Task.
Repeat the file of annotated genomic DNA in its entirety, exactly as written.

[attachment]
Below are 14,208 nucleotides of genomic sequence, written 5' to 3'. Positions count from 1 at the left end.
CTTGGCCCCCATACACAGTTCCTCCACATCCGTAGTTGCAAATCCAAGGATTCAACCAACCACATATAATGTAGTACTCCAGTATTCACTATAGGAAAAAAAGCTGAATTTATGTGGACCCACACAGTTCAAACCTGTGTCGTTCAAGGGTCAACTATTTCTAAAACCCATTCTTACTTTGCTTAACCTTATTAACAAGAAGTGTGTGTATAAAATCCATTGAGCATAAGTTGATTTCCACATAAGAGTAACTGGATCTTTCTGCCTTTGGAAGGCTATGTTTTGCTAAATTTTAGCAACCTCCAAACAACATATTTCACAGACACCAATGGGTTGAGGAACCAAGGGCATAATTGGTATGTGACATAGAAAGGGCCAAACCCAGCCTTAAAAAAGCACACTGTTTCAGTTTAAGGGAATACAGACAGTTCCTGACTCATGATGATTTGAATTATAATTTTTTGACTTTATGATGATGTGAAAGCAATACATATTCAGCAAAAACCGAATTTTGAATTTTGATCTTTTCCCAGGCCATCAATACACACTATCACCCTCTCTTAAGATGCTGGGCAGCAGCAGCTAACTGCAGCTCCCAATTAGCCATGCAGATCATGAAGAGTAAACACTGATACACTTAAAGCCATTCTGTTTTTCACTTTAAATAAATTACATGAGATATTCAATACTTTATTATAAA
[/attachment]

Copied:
Below are 14,208 nucleotides of genomic sequence, written 5' to 3'. Positions count from 1 at the left end.
CTTGGCCCCCATACACAGTTCCTCCACATCCGTAGTTGCAAATCCAAGGATTCAACCAACCACATATAATGTAGTACTCCAGTATTCACTATAGGAAAAAAAGCTGAATTTATGTGGACCCACACAGTTCAAACCTGTGTCGTTCAAGGGTCAACTATTTCTAAAACCCATTCTTACTTTGCTTAACCTTATTAACAAGAAGTGTGTGTATAAAATCCATTGAGCATAAGTTGATTTCCACATAAGAGTAACTGGATCTTTCTGCCTTTGGAAGGCTATGTTTTGCTAAATTTTAGCAACCTCCAAACAACATATTTCACAGACACCAATGGGTTGAGGAACCAAGGGCATAATTGGTATGTGACATAGAAAGGGCCAAACCCAGCCTTAAAAAAGCACACTGTTTCAGTTTAAGGGAATACAGACAGTTCCTGACTCATGATGATTTGAATTATAATTTTTTGACTTTATGATGATGTGAAAGCAATACATATTCAGCAAAAACCGAATTTTGAATTTTGATCTTTTCCCAGGCCATCAATACACACTATCACCCTCTCTTAAGATGCTGGGCAGCAGCAGCTAACTGCAGCTCCCAATTAGCCATGCAGATCATGAAGAGTAAACACTGATACACTTAAAGCCATTCTGTTTTTCACTTTAAATAAATTACATGAGATATTCAATACTTTATTATAAA